Posted on Jul 18, 2014
SGT Fire Support Specialist
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I've searched the regulations, and I've asked colleagues and cohorts, and there doesn't seem to be a Values chapter. I think there should be, if there truly isn't. Who wants a soldier in their command that can't maintain the Army Values? It's basic courtesy, when you think about it. If a soldier can't maintain basic courtesy, do they really need to be in our profession?
Posted in these groups: Values tree ValuesUcmj UCMJ
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1SG Company First Sergeant
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Edited 8 y ago
Article 134

Chapter 14-12 B pattern of misconduct
Chapter 14-12 c one single serious misconduct
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SGT Fire Support Specialist
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True, there is the catch-all article, but I think there should be a true Values chapter. But I suppose it would read about the same way that Article 134 reads anyway.
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SSG Food Service Nco
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I really like this Thread, I was thinking: If they were able to create such a Chapter, It should only be used for NCO's. we don't counsel our Soldiers on Army Values, we use the Army Values in our Counselings get Soldiers to behave as The Code of Conduct and perspective Regulations require. I mean if we as NCOs can get rated on the Values, shouldn't those Leaders who are not Upholding or living the Army Values be able to be Chaptered for it?
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SGT Ben Keen
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My question is if there was an "Army Values Chapter" how would you document the behavior? I mean think about it, these are all the untangaible. I think Article 134 Ch 14-12B or 12C is the best you'll find. Writing a new chapter might just be to tricky.
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SGT Fire Support Specialist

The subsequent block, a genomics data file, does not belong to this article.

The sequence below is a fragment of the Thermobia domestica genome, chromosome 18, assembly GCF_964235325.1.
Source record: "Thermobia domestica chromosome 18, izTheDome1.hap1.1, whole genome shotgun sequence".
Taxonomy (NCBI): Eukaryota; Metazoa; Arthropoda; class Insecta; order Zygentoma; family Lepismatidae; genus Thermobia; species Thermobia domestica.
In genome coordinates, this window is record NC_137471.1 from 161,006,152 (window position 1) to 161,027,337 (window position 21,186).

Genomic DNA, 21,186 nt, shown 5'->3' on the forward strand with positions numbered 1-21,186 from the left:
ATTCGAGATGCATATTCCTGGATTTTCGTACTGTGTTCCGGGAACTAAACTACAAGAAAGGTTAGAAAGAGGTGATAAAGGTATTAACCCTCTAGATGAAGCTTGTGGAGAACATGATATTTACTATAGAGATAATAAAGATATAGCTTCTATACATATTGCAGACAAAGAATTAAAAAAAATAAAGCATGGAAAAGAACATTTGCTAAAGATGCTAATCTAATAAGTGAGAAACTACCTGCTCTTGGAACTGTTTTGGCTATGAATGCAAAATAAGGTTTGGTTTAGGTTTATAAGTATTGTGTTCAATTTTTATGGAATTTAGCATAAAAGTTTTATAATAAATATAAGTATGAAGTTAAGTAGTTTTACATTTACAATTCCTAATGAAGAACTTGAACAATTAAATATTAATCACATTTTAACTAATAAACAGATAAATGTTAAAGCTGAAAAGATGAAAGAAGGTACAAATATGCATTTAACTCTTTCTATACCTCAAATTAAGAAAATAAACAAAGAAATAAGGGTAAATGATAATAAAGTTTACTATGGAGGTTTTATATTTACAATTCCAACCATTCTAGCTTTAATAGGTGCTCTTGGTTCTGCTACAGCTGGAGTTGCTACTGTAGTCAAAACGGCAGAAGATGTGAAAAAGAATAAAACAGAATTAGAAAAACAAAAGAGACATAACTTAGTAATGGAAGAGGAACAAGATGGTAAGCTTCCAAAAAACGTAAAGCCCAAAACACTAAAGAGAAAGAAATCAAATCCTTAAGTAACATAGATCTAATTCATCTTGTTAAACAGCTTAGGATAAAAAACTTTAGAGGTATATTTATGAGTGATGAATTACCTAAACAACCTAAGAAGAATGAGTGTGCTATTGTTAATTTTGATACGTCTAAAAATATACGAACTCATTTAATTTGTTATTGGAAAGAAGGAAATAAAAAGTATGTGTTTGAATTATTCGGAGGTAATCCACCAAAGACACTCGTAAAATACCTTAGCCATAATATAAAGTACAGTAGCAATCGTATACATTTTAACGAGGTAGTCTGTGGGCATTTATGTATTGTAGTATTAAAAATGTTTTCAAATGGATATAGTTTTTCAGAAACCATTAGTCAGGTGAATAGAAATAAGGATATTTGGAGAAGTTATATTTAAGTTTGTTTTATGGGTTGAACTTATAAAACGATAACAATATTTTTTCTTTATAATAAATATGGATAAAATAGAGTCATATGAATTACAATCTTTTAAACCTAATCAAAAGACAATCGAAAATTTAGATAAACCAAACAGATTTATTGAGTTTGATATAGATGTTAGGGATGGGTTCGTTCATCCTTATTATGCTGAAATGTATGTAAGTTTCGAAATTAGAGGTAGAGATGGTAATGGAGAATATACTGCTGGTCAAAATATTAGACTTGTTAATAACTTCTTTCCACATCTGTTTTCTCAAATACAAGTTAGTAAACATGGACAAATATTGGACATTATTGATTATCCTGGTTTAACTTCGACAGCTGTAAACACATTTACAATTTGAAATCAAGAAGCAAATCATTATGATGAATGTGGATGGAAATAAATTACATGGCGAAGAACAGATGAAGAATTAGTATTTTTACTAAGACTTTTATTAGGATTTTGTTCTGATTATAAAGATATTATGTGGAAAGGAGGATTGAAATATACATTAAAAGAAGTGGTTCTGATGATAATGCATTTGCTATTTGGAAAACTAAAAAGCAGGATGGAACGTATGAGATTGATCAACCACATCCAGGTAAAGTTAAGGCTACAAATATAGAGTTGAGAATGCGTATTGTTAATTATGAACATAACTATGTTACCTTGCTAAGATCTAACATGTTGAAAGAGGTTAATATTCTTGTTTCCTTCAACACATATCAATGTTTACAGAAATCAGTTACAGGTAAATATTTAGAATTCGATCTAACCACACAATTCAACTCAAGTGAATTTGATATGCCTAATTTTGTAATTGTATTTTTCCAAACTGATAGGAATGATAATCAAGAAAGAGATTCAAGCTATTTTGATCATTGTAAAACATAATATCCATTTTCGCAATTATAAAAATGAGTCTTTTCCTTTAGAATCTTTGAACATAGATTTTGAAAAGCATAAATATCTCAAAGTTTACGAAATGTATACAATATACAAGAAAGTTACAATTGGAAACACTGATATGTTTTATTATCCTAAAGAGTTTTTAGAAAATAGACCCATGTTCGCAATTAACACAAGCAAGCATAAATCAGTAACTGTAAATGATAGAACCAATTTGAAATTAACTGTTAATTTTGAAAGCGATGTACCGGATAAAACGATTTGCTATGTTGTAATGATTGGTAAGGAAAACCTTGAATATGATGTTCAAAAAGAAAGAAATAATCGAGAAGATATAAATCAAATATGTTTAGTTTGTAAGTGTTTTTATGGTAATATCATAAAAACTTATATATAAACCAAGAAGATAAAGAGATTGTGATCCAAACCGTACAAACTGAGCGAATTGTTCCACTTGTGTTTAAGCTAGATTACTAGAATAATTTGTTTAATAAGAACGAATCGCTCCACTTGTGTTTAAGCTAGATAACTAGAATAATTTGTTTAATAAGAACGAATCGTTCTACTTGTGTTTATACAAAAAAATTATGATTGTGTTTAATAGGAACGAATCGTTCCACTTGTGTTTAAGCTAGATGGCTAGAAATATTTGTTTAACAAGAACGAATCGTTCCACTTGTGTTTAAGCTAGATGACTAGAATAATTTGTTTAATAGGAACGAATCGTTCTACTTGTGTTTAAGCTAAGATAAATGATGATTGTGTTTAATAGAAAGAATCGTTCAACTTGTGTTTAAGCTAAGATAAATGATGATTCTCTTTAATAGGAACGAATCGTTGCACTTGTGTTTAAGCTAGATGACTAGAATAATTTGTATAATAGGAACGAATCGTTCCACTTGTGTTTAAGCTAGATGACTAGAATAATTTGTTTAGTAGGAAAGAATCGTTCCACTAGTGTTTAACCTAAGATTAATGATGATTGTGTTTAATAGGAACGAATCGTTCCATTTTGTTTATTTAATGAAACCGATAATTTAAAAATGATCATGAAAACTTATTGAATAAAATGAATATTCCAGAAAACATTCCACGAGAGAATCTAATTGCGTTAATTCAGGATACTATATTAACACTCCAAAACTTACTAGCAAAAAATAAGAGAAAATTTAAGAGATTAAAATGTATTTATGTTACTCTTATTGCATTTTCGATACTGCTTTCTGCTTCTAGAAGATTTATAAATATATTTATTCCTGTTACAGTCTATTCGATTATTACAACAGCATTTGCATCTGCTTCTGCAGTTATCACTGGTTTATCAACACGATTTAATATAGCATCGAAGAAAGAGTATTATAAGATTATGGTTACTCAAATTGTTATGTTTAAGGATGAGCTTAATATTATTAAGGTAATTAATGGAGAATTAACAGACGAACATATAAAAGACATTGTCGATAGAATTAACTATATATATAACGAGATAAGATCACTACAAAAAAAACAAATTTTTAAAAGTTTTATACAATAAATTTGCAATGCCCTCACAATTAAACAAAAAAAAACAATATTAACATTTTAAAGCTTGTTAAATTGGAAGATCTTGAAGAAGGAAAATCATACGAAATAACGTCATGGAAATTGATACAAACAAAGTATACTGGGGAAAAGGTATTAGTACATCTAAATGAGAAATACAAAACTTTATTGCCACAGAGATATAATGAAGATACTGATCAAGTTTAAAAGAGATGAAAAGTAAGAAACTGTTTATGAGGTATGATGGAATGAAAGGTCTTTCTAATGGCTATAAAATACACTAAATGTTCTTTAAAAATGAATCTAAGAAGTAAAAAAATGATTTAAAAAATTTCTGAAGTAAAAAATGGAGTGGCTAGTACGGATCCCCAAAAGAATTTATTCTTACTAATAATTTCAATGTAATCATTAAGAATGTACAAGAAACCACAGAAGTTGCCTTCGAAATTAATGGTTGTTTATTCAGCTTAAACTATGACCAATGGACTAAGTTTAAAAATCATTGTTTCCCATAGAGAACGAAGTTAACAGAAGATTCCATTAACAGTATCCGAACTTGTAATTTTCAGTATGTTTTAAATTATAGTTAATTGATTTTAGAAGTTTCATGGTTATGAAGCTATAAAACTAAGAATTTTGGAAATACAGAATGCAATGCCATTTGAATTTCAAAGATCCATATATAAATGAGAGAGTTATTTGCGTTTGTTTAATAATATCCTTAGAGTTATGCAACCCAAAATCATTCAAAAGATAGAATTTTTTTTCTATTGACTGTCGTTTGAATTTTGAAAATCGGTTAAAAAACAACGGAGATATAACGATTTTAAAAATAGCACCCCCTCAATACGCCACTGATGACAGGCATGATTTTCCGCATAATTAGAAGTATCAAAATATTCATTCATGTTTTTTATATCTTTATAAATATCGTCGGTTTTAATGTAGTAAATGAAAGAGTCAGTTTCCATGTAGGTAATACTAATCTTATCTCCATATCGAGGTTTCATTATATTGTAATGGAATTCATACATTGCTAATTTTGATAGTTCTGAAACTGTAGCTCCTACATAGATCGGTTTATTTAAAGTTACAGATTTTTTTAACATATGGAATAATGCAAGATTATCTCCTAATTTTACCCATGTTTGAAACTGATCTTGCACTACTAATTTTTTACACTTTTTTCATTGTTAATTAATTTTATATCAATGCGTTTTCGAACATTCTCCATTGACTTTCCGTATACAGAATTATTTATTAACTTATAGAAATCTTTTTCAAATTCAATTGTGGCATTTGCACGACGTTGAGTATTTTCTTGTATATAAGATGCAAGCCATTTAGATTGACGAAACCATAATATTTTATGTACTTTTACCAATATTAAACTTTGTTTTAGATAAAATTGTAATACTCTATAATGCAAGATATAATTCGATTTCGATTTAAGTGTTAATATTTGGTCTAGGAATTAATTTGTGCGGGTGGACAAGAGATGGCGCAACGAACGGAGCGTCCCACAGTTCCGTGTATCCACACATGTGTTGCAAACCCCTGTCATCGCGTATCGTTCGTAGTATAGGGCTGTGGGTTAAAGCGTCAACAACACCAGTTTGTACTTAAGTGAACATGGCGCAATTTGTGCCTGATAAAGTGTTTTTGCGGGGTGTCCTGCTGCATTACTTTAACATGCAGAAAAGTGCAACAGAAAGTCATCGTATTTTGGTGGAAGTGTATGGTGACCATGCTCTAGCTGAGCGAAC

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Yeah, it would be tricky. However, documenting the errant behavior is pretty easy: have plenty of sworn statements.
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SGT Ben Keen
SGT Ben Keen
8 y
How would you document something "selfish service" though? That's what I have a hard wrapping my head around. What behavior demonstrates you are following the values. Obliviously, things like "Honesty", "Integrity", and "Duty" are easy but others may not be so easy.
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COL Strategic Plans Chief
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You have to make the "implicit," "explicit," and yes, it's subjective. For example (not an Army Value), being Agile and Adaptive is a bumper sticker that gets thrown around a lot. What the hell does that mean? Well, there are loose and different descriptions in Army regulation and ADP/ADRP, but nothing that you can grab on to, so I sat down with a guy who enjoys talking about intangibles, and we came up with characteristics of being "agile and adaptive." 1) Thrives and remains possitive in ambiguous situations, 2) capable of handling multiple complex tasks in challenging/dynamic conditions, 3) Anticipate frictions & problems in advance of or in changing conditions in the environment and prioritize/posture accordingly, 4) flexible & open to change, 5) Can focus & prioritize based on guidance/intent received, and 6) Take initiative & ownership.

You won't find that in a regulation. Maybe you should be able to, but if we are going to pursue something like a values chapter, shouldn't we make an effort to define the "intagible?"
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